MADRID – As the dramatic events unfolding across the Middle East capture global attention, the numerous challenges facing Israel are being largely overlooked. In fact, Israel is confronting one of the most dangerous periods in its existence. Not only do long-standing concerns like the threat of a nuclear-armed Iran remain unresolved; all of Israel’s neighbors are now either beset by or hurtling toward upheaval. And, though US-brokered peace talks with Palestine have resumed, they are likely to end in failure.
But there is one promising development: the European Union, in an uncharacteristic show of backbone, has issued written guidelines prohibiting cooperation with Israeli companies operating in the West Bank and East Jerusalem. This bold move could presage a game-changing role for the EU in bringing about a long-awaited resolution to the Israel-Palestine conflict.
Such an outcome could not arrive soon enough, especially given the unprecedented chaos on Israel’s borders. In Egypt, the tense, polarized environment following the military’s overthrow of President Mohamed Morsi has created the real possibility of civil conflict. Although Israel was initially apprehensive about an Islamist government across its Sinai border, the Muslim Brotherhood’s value – its ability to influence Hamas, the dominant political force in Gaza – quickly became apparent. The nature and posture of the new military-led regime remains to be seen.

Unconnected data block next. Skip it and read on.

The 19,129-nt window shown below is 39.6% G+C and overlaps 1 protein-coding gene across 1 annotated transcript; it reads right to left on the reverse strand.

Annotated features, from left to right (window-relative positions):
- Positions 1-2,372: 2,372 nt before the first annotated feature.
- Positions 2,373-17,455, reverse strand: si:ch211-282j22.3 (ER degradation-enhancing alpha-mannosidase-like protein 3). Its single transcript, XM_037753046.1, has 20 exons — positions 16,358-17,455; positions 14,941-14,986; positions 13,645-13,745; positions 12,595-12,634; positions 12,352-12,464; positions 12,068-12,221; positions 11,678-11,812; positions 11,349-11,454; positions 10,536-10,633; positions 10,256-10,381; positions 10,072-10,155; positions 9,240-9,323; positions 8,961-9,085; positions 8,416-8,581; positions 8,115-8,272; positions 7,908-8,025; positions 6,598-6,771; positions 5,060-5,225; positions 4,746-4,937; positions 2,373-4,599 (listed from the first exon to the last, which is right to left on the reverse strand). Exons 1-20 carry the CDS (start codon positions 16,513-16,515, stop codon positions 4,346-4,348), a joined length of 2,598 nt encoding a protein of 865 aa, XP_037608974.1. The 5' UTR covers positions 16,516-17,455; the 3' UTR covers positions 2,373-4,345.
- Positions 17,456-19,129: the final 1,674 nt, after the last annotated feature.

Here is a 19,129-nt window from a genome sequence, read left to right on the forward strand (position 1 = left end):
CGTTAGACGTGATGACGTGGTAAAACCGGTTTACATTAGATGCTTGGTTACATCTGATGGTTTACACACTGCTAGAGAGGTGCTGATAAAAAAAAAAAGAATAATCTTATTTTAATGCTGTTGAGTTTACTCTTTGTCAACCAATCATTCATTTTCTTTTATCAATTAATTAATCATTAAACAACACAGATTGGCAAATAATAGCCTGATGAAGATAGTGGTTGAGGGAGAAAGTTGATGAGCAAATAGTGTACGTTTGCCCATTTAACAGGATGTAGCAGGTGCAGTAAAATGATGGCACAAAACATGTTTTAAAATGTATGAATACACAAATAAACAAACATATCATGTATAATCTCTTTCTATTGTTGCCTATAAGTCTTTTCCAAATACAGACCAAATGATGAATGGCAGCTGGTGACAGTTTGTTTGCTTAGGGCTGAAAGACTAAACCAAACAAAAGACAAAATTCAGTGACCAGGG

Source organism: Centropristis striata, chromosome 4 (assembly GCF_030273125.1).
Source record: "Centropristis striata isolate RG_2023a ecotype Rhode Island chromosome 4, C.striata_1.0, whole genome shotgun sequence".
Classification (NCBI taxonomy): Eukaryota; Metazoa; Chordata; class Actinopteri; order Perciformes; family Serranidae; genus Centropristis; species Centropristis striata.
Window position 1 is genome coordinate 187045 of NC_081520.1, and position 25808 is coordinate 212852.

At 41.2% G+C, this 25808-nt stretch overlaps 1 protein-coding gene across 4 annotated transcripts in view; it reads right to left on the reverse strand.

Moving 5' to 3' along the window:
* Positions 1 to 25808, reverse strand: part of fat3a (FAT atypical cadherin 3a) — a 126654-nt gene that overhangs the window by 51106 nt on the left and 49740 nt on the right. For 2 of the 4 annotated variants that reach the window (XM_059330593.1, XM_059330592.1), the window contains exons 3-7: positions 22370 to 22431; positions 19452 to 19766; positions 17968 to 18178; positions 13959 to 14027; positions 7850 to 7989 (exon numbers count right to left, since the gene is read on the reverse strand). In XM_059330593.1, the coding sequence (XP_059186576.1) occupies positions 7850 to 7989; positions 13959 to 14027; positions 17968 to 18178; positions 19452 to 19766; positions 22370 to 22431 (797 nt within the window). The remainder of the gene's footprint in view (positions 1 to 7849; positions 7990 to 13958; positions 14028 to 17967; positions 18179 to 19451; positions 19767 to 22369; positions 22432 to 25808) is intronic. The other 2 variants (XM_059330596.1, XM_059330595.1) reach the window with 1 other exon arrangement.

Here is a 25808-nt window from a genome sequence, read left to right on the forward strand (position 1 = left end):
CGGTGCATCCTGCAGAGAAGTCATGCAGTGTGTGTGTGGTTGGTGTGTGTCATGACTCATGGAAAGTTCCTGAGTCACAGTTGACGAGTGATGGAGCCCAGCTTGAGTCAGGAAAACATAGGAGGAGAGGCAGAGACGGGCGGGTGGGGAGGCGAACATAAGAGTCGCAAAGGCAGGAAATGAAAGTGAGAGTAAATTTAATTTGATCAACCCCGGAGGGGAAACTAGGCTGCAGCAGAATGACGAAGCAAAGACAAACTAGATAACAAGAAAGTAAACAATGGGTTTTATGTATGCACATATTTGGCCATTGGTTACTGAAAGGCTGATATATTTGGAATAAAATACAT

Meanwhile, Syria’s civil war has begun to spill over into Israel’s Golan Heights. The introduction of chemical weapons and the possibility of Western military intervention threaten to draw Israel directly into the conflict. The spillover effects of the Syrian crisis have also unsettled Lebanon, exemplified in the recent spate of sectarian violence, and threaten to destabilize Jordan, which is struggling under the burden of more than 500,000 Syrian refugees.